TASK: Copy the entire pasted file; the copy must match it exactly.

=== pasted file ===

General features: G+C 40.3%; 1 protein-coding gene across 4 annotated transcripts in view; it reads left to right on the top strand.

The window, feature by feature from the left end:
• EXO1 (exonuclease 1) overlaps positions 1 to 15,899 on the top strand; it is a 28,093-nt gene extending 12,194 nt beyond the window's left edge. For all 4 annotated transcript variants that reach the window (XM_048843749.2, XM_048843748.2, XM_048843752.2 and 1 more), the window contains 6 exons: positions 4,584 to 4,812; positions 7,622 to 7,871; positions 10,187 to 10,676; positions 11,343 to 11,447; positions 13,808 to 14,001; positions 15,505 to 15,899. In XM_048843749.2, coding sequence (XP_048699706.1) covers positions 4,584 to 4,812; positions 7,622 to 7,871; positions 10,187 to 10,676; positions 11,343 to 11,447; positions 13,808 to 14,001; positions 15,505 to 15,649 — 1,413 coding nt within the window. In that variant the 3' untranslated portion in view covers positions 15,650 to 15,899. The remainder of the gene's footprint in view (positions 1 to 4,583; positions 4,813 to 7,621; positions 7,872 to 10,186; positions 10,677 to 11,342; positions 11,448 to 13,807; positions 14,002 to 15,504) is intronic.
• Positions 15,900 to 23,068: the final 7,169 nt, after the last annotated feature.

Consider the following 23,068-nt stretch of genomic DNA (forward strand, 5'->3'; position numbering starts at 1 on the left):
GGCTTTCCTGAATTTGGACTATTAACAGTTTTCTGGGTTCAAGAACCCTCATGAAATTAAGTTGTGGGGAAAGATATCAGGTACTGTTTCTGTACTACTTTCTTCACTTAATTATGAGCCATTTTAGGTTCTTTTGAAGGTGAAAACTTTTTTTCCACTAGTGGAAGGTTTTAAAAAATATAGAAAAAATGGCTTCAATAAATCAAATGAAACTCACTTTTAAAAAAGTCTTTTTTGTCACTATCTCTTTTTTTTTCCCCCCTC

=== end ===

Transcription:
General features: G+C 40.3%; 1 protein-coding gene across 4 annotated transcripts in view; it reads left to right on the top strand.

The window, feature by feature from the left end:
• EXO1 (exonuclease 1) overlaps positions 1 to 15,899 on the top strand; it is a 28,093-nt gene extending 12,194 nt beyond the window's left edge. For all 4 annotated transcript variants that reach the window (XM_048843749.2, XM_048843748.2, XM_048843752.2 and 1 more), the window contains 6 exons: positions 4,584 to 4,812; positions 7,622 to 7,871; positions 10,187 to 10,676; positions 11,343 to 11,447; positions 13,808 to 14,001; positions 15,505 to 15,899. In XM_048843749.2, coding sequence (XP_048699706.1) covers positions 4,584 to 4,812; positions 7,622 to 7,871; positions 10,187 to 10,676; positions 11,343 to 11,447; positions 13,808 to 14,001; positions 15,505 to 15,649 — 1,413 coding nt within the window. In that variant the 3' untranslated portion in view covers positions 15,650 to 15,899. The remainder of the gene's footprint in view (positions 1 to 4,583; positions 4,813 to 7,621; positions 7,872 to 10,186; positions 10,677 to 11,342; positions 11,448 to 13,807; positions 14,002 to 15,504) is intronic.
• Positions 15,900 to 23,068: the final 7,169 nt, after the last annotated feature.

Consider the following 23,068-nt stretch of genomic DNA (forward strand, 5'->3'; position numbering starts at 1 on the left):
GGCTTTCCTGAATTTGGACTATTAACAGTTTTCTGGGTTCAAGAACCCTCATGAAATTAAGTTGTGGGGAAAGATATCAGGTACTGTTTCTGTACTACTTTCTTCACTTAATTATGAGCCATTTTAGGTTCTTTTGAAGGTGAAAACTTTTTTTCCACTAGTGGAAGGTTTTAAAAAATATAGAAAAAATGGCTTCAATAAATCAAATGAAACTCACTTTTAAAAAAGTCTTTTTTGTCACTATCTCTTTTTTTTTCCCCCCTC